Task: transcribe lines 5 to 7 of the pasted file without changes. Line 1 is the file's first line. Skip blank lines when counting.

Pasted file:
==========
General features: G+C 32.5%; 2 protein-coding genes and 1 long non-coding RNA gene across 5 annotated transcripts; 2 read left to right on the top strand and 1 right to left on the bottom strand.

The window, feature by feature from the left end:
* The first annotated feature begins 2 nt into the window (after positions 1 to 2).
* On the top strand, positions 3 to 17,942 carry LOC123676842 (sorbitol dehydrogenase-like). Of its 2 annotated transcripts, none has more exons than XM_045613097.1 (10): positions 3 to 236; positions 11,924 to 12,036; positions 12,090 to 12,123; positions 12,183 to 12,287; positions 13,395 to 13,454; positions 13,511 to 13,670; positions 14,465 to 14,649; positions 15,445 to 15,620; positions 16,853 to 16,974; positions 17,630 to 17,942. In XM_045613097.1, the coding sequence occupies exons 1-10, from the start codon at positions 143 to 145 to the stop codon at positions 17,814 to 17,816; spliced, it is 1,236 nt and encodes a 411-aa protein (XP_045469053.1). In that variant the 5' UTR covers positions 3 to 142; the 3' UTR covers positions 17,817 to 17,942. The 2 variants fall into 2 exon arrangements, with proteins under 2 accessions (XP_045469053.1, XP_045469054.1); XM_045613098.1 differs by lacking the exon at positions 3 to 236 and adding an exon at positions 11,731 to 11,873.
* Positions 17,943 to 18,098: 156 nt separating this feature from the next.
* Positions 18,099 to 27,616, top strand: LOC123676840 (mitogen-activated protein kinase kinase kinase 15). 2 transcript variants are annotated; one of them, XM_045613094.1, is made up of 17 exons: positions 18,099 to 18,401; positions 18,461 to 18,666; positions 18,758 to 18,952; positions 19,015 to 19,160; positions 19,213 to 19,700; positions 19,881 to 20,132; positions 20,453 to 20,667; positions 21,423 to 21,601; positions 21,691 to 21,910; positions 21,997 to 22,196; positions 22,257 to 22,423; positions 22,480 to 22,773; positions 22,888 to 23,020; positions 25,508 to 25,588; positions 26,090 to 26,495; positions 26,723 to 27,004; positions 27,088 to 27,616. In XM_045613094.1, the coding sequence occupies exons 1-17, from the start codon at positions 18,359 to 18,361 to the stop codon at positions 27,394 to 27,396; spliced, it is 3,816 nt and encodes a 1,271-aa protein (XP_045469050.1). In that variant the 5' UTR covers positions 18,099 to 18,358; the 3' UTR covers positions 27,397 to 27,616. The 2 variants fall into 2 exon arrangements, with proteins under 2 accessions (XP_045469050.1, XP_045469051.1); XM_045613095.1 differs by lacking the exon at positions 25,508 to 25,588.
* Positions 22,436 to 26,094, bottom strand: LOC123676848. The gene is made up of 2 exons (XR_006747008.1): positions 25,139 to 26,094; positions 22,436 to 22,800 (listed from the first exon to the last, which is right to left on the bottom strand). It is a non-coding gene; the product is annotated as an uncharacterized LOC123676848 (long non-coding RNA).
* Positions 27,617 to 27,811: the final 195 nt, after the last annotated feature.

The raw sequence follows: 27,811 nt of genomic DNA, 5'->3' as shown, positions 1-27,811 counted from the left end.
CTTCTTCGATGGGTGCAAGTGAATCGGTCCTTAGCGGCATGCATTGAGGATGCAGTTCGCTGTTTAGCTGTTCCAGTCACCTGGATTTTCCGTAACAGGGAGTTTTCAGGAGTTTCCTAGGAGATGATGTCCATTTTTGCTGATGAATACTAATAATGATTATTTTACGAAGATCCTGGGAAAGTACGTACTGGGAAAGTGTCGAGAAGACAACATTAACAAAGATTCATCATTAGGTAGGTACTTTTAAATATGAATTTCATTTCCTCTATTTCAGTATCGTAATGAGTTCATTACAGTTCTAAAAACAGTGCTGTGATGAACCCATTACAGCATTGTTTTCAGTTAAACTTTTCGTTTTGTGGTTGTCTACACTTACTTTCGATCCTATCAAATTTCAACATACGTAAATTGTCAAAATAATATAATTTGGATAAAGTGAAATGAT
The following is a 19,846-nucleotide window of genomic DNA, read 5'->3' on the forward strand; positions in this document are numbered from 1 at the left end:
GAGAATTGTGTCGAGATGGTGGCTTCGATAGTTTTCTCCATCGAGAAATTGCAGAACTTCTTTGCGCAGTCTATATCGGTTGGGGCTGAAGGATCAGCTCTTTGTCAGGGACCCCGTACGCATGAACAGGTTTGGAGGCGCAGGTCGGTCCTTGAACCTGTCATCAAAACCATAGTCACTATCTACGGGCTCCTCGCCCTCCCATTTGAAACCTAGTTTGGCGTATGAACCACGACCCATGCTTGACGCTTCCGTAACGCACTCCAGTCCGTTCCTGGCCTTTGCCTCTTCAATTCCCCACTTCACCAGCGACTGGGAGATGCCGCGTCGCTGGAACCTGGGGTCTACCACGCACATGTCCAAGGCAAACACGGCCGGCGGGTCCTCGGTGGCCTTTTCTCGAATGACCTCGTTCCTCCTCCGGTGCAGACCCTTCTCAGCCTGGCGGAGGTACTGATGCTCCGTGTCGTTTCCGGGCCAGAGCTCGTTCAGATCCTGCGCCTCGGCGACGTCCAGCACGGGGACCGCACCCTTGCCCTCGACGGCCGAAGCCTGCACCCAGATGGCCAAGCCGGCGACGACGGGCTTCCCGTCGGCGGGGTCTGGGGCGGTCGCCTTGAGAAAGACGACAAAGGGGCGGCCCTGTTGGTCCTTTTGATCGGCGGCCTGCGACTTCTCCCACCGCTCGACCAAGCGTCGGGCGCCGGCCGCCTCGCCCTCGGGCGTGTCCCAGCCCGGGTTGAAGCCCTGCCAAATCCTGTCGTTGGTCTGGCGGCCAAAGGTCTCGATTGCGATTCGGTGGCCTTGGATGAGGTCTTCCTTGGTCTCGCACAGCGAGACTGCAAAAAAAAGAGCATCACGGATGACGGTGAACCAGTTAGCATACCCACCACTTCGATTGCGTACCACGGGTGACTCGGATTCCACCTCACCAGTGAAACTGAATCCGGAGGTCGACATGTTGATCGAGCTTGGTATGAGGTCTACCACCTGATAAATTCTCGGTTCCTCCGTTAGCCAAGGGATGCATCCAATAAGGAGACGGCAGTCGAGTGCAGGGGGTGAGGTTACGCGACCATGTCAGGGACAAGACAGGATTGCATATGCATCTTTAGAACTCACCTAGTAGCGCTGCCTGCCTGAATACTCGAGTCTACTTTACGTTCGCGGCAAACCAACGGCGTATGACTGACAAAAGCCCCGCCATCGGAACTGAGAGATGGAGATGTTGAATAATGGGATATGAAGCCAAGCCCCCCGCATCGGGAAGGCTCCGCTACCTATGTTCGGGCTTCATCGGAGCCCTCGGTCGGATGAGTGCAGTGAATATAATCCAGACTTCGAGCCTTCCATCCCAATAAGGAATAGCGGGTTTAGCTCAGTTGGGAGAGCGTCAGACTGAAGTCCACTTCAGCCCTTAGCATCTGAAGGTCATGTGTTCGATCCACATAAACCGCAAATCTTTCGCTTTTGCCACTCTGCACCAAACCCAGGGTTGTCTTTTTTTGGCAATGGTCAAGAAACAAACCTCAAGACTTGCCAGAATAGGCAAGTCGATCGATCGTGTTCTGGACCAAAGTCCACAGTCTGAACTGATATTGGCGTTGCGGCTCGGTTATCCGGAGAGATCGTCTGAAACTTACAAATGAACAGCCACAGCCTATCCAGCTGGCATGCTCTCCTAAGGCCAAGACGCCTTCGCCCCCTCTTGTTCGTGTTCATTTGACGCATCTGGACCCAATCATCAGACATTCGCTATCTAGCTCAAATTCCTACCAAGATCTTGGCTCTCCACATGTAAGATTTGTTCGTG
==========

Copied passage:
* Positions 17,943 to 18,098: 156 nt separating this feature from the next.
* Positions 18,099 to 27,616, top strand: LOC123676840 (mitogen-activated protein kinase kinase kinase 15). 2 transcript variants are annotated; one of them, XM_045613094.1, is made up of 17 exons: positions 18,099 to 18,401; positions 18,461 to 18,666; positions 18,758 to 18,952; positions 19,015 to 19,160; positions 19,213 to 19,700; positions 19,881 to 20,132; positions 20,453 to 20,667; positions 21,423 to 21,601; positions 21,691 to 21,910; positions 21,997 to 22,196; positions 22,257 to 22,423; positions 22,480 to 22,773; positions 22,888 to 23,020; positions 25,508 to 25,588; positions 26,090 to 26,495; positions 26,723 to 27,004; positions 27,088 to 27,616. In XM_045613094.1, the coding sequence occupies exons 1-17, from the start codon at positions 18,359 to 18,361 to the stop codon at positions 27,394 to 27,396; spliced, it is 3,816 nt and encodes a 1,271-aa protein (XP_045469050.1). In that variant the 5' UTR covers positions 18,099 to 18,358; the 3' UTR covers positions 27,397 to 27,616. The 2 variants fall into 2 exon arrangements, with proteins under 2 accessions (XP_045469050.1, XP_045469051.1); XM_045613095.1 differs by lacking the exon at positions 25,508 to 25,588.
* Positions 22,436 to 26,094, bottom strand: LOC123676848. The gene is made up of 2 exons (XR_006747008.1): positions 25,139 to 26,094; positions 22,436 to 22,800 (listed from the first exon to the last, which is right to left on the bottom strand). It is a non-coding gene; the product is annotated as an uncharacterized LOC123676848 (long non-coding RNA).